Research / BFI Working PaperMar 27, 2018

Historical Antisemitism, Ethnic Specialization, and Financial Development

Historically, European Jews have specialized in financial services while being the victims of antisemitism. We find that the present-day demand for finance is lower in German counties where historical antisemitism was higher, compared to otherwise similar counties. Households in counties with high historical antisemitism have similar saving rates but invest less in stocks, hold lower saving deposits, and are less likely to get a mortgage to finance homeownership after controlling for wealth and a rich set of current and historical covariates. Present-day antisemitism and supply-side forces do not fully explain the results. Households in counties where historical antisemitism was higher distrust the financial sector more – a potential cultural externality of historical antisemitism that reduces wealth accumulation in the long run.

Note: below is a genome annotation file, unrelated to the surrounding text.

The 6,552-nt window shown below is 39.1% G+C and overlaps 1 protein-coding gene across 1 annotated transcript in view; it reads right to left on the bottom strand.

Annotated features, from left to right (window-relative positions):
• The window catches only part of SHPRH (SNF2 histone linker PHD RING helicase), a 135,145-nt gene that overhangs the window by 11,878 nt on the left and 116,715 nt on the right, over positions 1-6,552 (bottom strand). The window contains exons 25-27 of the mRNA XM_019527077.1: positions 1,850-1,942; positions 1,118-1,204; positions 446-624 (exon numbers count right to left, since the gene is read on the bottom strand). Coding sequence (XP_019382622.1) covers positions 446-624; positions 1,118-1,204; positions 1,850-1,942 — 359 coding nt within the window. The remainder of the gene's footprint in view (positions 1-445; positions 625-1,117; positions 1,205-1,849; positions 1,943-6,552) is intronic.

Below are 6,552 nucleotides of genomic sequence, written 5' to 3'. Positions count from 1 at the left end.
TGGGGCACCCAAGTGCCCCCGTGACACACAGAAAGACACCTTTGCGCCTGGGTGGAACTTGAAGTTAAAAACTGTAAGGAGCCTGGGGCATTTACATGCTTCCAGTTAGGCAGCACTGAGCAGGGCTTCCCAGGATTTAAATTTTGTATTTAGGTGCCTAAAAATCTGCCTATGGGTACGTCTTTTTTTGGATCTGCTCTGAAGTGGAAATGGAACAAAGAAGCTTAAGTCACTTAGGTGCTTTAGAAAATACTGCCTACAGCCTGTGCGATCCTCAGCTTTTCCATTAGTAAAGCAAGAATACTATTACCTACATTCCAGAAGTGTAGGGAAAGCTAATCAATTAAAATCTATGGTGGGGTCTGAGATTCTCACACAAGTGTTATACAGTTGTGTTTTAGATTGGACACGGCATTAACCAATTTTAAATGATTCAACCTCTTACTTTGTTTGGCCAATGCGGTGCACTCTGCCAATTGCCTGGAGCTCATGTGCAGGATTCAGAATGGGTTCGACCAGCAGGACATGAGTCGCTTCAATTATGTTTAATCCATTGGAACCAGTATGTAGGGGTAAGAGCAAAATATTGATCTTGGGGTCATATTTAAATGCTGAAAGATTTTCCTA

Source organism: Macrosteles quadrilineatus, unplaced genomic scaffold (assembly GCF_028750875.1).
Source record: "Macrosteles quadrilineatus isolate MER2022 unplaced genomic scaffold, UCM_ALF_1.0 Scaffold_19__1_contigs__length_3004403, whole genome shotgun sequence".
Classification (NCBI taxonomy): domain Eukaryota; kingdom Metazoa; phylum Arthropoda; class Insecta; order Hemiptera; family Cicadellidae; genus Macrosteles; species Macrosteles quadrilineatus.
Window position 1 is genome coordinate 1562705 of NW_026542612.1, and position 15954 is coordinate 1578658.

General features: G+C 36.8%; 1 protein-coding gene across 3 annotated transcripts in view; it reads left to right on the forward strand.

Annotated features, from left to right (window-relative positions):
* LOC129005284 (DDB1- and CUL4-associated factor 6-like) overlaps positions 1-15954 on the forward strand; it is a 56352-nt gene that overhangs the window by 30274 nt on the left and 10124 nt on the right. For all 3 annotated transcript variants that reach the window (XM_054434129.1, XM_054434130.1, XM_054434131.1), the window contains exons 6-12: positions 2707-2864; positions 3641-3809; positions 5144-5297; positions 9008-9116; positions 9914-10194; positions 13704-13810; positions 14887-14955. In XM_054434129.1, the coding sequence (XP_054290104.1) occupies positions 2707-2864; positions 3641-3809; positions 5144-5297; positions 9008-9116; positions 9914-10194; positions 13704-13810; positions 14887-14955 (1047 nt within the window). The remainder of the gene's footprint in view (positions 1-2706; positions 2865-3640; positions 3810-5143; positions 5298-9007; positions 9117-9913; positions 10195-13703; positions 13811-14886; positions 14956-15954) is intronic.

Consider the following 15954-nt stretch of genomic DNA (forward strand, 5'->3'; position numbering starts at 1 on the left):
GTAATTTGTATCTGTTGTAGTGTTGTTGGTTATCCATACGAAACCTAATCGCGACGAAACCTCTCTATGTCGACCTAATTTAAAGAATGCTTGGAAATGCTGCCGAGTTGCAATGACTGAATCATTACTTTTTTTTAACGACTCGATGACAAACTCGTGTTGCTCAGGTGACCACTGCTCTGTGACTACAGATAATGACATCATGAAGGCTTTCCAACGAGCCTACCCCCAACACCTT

More Research From These Scholars

BFI Working Paper Mar 2, 2020

Gender Roles and the Gender Expectations Gap

Francesco D'Acunto, Ulrike Malmendier, Michael Weber
Topics:  Monetary Policy
BFI Working Paper Sep 15, 2019

Monetary Policy Communications and their Effects on Household Inflation Expectations

Olivier Coibion, Yuriy Gorodnichenko, Michael Weber
Topics:  Monetary Policy, Economic Mobility & Poverty, Employment & Wages, Financial Markets
BFI Working Paper May 16, 2022

The Subjective Inflation Expectations of Households and Firms: Measurement, Determinants, and Implications

Michael Weber, Francesco D’Acunto, Yuriy Gorodnichenko, Olivier Coibion
Topics:  Monetary Policy